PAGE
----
consist of two chambers or of only one. The settle-
ment of the latter point was an indispensable prelim-
inary; for if the legislature were not divided, the
absolute veto became positively necessary to prevent
the single chamber from usurping the supreme
power. At the same time, the king would have
been too weak to exercise the absolute veto against
the strong and unanimous wish of the national a«sem-


bly. It would not be good policy in a sovereign,
under such circumstances, to oppose the wish of the
whole nation. If the legislature were divided into
two sections, then the absolute veto would become
less necessary, because there was not even a proba-
bility that the two sections would go hand in hand
upon every question. One might, therefore, oppose
the other. Thus the decision of one question de-
pending upon another, both ought to be considered
in coming to a conclusion. The greatest fault the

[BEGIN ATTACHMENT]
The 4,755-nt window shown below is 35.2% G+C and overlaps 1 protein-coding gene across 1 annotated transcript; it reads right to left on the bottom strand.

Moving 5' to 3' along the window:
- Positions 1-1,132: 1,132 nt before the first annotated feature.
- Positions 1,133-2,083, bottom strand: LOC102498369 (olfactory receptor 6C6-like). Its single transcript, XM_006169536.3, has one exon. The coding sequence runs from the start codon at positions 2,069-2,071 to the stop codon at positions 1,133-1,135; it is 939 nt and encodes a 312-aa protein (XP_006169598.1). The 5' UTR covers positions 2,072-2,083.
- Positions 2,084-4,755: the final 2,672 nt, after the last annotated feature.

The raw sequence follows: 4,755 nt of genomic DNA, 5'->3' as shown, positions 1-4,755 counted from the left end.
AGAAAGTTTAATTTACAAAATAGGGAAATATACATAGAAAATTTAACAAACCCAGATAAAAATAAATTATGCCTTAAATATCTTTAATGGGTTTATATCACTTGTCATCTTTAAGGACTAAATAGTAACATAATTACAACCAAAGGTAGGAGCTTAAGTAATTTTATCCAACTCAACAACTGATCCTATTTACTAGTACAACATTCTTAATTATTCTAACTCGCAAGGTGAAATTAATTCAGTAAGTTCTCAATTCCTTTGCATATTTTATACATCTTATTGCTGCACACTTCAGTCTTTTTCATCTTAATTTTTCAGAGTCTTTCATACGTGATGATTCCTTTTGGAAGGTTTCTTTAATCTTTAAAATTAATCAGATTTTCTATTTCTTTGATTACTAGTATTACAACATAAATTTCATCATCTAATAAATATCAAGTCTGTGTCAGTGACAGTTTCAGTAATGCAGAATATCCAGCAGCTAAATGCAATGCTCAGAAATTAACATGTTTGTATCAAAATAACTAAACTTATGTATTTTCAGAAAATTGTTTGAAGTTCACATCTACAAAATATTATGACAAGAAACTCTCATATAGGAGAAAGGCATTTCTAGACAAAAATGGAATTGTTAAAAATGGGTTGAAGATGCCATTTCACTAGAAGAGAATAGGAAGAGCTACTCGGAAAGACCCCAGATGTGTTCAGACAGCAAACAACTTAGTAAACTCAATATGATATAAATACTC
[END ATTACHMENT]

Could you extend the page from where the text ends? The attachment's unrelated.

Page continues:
assembly committed, was to work upon detached
parts ; for thus it is that an irregular edifice was con-
structed without proportion or correctness. Some
parts were too strong, others too weak. There
were incoherent masses which could not sustain the
slightest shock, a gigantic elevation, and foundations
which gave way under the weight of the fabric.
But these defects originated in an extreme ambition
to shine, and in an eager anxiety, in making a motion,
to anticipate that of some other member. There
was nothing concerted, nothing prepared. Each de-
lighted in pilfering the propositions of another, in
smuggling in an article out of its place, and in sur-
prising the assembly by something unexpected. A
constitution committee had been appointed, but this
committee, a prey to jealousy and quarrels, could
come to no understanding, nor direct their labours
to a common object. It was a miniature likeness of
u ■


the assembly ; composed of the same elements^ the
same prejudices, the same desire of shining exclu-
sively and the same struggle of self-love. Each, in
short, took upon himself to introduce matters accord-
ing to his own judgment, and often for no earthly
reason than to be beforehand with the others. Study

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Online LibraryEtienne DumontRecollections of Mirabeau → online text (page 8 of 22)